The following were the core issues:

  • The default position was that, in qualifying circumstances, a company’s interest deduction would be limited to 30% of EBITDA for tax purposes (Tax EBITDA).
  • The discussion document proposed a de minimis deduction of R5 million, so that if the amount of interest was, say, R8 million, and 30% of Tax EBITDA was, say, R2.5 million, a deduction of R5 million would still be allowed, with the excess of R3 million being carried forward.
  • The limitation of 30% of Tax EBITDA applied whenever there was a cross border element involving a foreign group company and there was cross border borrowing. Moreover, the 30% limitation was to apply to all interest paid, whether paid to affiliated parties or to South African independent third parties.  This could give rise to an anomaly where, for example, a South African group which had borrowed money from the banks and had also a subsidiary in a foreign country to which it had lent money, which was very small in comparison to the South African group, the local group could nevertheless find itself with a 30% interest limitation on its borrowings (even though those borrowings were funding assets completely unrelated to the foreign subsidiary).  The real BEPS problem in a capital importing country like South Africa is where the South African taxpayer is a subsidiary of a foreign group and has borrowed money – not where a South African group has lent money to its foreign subsidiaries and fellow subsidiaries.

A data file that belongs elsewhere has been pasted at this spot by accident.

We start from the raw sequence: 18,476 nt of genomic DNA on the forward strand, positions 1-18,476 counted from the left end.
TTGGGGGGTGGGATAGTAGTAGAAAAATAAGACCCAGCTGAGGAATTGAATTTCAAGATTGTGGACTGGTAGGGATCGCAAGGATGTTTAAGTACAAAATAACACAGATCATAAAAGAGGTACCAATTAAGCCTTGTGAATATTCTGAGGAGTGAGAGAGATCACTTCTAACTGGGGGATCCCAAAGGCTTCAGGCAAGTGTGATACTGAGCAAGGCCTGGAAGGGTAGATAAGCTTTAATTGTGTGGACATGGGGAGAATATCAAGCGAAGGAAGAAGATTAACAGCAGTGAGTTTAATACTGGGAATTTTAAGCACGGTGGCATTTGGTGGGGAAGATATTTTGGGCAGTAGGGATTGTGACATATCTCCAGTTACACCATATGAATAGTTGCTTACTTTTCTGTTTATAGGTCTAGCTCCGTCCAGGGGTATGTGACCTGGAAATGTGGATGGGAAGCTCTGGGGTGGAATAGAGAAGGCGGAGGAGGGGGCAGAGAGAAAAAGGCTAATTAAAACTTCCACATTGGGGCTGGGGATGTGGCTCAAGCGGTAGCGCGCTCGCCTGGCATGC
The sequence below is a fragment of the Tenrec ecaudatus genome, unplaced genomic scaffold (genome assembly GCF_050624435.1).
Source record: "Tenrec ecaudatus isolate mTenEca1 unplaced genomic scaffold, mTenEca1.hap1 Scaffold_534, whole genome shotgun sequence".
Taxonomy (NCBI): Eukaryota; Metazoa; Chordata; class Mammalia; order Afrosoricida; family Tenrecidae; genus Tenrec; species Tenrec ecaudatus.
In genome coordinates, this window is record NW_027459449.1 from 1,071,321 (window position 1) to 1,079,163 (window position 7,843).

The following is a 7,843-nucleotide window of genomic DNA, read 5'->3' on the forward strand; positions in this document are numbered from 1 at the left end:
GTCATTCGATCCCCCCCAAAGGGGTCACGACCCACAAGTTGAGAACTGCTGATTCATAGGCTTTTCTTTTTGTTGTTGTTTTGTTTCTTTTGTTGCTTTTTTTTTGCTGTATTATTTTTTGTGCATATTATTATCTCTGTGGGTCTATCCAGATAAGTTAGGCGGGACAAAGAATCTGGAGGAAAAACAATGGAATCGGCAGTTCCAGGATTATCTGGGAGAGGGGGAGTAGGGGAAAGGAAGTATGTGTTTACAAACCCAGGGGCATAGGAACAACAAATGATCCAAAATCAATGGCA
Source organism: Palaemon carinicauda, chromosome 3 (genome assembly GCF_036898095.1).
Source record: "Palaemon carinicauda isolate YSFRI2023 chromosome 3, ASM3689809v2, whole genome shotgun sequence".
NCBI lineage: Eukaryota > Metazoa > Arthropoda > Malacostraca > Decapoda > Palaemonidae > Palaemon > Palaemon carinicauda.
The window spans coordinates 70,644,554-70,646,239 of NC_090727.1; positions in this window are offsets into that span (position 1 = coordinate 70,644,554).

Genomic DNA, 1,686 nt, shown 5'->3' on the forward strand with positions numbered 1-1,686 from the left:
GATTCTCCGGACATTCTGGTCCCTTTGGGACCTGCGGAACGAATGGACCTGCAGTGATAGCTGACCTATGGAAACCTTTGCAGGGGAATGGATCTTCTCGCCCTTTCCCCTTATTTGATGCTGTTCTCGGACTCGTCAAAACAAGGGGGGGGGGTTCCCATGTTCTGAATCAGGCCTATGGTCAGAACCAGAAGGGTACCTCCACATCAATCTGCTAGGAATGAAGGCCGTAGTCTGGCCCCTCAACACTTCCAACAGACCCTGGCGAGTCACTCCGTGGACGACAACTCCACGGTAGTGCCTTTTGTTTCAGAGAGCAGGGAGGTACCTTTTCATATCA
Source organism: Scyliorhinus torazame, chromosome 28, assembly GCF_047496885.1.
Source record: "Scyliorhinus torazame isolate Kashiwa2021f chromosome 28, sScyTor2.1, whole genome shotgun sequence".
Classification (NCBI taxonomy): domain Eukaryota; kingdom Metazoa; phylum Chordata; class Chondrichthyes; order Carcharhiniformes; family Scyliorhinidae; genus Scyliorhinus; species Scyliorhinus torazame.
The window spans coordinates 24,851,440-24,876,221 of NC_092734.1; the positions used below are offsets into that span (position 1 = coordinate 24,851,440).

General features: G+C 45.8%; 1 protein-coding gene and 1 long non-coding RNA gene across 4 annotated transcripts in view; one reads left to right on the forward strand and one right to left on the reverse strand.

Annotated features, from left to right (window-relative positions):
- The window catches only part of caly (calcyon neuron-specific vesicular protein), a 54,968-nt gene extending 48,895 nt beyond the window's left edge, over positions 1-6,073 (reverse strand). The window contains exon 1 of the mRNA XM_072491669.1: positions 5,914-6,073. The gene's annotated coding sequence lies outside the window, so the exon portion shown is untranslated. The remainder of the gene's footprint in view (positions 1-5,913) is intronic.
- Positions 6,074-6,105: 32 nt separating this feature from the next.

• Section 31 of the Act, dealing with transfer pricing, also affects the amount of interest that can be deducted, first, because of the requirement not to be thinly capitalised (ie not to have a large debt: equity ratio), and, secondly, because the rate of interest on loans from connected persons must be arm’s length. It was (wisely) indicated in the discussion document that the legislation would take into account the interaction of the two provisions, including the possibility of introducing safe harbour provisions in section 31 of the Act (for example a safe harbour debt: equity ratio and interest rate).